HOWARD PRAIRIE: Fishing is decent for rainbow trout for still-fishers in deeper water near the dam with PowerBait, but warming water has the trout less active. Trollers are working the lake’s far-side channel with Wedding Ring or Tasmanian Devil lures spiced with small pieces of worm. The lake was stocked earlier this month with 7,500 legal-sized rainbows. The lake was listed Thursday at 50 percent full, down 2 percent from last week.
HYATT: The lake received another 7,450 legal-sized trout last month. BLM’s campground and Mountain View boat ramp are open. The lake is at 28 percent full, and boat access is limited to kayaks, canoes, driftboats launched off the shore or cartoppers that can be carried to the water. Trolling and still-fishing for trout have been very good near the dam, in the Orchard area and along the creek channel. Trollers should work the shorelines and the old creek channel.
LAKE OF THE WOODS: The lake is fishing decently for rainbows and perch with worms and PowerBait, while trolling Tasmanian Devils has been fair to good for trout. Brown trout and kokanee fishing have been slow.
LOST CREEK: Another 10,000 legal-sized rainbow trout and 1,500 larger trout were stocked a month ago, and that has helped keep fishing decent near the dam and well above Peyton Bridge, where the no-wake rules are being enforced. Most of the action, however, remains in the lower 20 percent of the lake. Fishing is best near the Takelma ramp, around the island and trolling the far portion of the dam’s face. The lake is down to more than 27 feet from full. Bank anglers using PowerBait at either side of the dam are faring well.
WILLOW: The lake was stocked earlier this month with 5,000 legal-sized rainbow trout and 1,500 larger trout. Evening trout fishing has been best, while bass fishing is good early in the day.
ROGUE: Chinook salmon fishing has slowed on the upper Rogue amid lower and warmer water, while catches have been near to nothing for steelhead and chinook in the middle Rogue, while the lower Rogue is heating up for fall chinook for trollers in the bay.
That keeps the best bet on the lower Rogue, where anglers are consistently running into fresh fall chinook and the fish are starting to get bigger, as well. That ought to continue this weekend as hot weather and warming water will mean fish won’t be moving out of the bay any time soon. Troll anchovies with Rogue bait rigs; a variety of colors have been working, with green-on-green and chartreuse-and-green some of the better bets.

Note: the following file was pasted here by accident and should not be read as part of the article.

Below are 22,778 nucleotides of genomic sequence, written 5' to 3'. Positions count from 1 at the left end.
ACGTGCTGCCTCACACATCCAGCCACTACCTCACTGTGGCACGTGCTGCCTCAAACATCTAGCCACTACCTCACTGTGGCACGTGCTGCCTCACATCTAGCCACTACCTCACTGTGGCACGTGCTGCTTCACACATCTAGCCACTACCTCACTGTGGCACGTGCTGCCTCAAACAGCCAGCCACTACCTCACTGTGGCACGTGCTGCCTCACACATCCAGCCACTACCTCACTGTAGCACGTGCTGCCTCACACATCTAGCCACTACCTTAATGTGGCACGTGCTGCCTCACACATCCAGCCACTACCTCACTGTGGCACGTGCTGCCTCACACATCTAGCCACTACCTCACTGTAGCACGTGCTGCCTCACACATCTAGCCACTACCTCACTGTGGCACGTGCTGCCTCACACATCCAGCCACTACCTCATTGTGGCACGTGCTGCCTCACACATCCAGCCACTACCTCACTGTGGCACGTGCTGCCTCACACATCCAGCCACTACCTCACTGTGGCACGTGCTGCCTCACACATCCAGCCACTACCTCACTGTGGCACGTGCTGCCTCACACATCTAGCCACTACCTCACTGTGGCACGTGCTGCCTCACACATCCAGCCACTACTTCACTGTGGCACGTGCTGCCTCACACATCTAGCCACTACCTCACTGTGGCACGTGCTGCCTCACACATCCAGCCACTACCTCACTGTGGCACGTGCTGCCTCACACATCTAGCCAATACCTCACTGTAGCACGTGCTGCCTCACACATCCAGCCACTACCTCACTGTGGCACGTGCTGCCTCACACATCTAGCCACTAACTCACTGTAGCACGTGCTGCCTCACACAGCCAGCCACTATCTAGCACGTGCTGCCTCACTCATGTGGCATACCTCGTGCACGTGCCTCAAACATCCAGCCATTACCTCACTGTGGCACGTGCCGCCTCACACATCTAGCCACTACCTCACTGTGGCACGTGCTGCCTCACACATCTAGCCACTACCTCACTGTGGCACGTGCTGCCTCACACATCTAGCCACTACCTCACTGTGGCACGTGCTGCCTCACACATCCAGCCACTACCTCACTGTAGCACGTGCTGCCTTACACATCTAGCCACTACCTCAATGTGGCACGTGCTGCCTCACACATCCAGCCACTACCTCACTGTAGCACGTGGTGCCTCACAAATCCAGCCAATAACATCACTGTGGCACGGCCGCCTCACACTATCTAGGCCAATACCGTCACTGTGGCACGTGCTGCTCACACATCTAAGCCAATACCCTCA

In the upper Rogue, water releases of 1,600 cfs out of Lost Creek dam have not helped to get chinook on the move.
Cole Rivers Hatchery technicians collected another 95 new spring chinook and 43 recycled chinook this week at the hatchery collection pond, the worst week since June. That inches the count up to 3,474 so far this year — the best in three years but still below the 10-year running average of 5,179 springers. The run is usually about two-thirds over to Cole Rivers Hatchery by this time in the run. No new steelhead or chinook were recycled this past week.
Bank anglers are doing fair on spring chinook early in the morning at the Hatchery Hole, while driftboaters are doing best upstream of Shady Cove, but more people are focusing on runs above and below TouVelle State Recreation Site. Fish by back-bouncing roe and sandshrimp combinations or use MagLip 3.5 or 3.0 plugs scented, but don’t abandon the smaller Kwikfish wrapped with sardines.
Another 108 summer steelhead showed up at the hatchery this week. The 645 fish counted so far is well ahead of the 10-year running average of 488. Summer steelhead will hit most everything, and they range from under 20 inches to 12 pounds. Late-run or spawned-out winter steelhead should be released. All wild steelhead must be released unharmed river-wide for the remainder of the year.
Flows at Dodge Bridge Thursday were at 1,647 cfs. Flows at the old Gold Ray Dam site were at 1,673 cfs Thursday.
In the middle Rogue, bank anglers are pounding either Hayes Falls or Rainie Falls or heading upriver. A few summer steelhead have been caught by worm fishermen and fly-fishermen. The flow Thursday at Grants Pass was a very skinny 1,441 cfs and dropping.
In the far upper Rogue, trout are stocked weekly at places such as Union Creek Campground, and fishing for them is consistently good with worms and single salmon eggs.
APPLEGATE: The river is open to rainbow trout fishing, and only hatchery trout can be kept. Don’t expect to find them, however, because only fin-clipped winter steelhead are released there, and they are small and should be avoided. All cutthroat must be released. Any rainbow trout over 16 inches is considered a steelhead, and the river is closed to steelhead fishing until Jan. 1.
CHETCO: The river is open to trout angling, and sea-run cutthroat trout should be present in the lower river and estuary.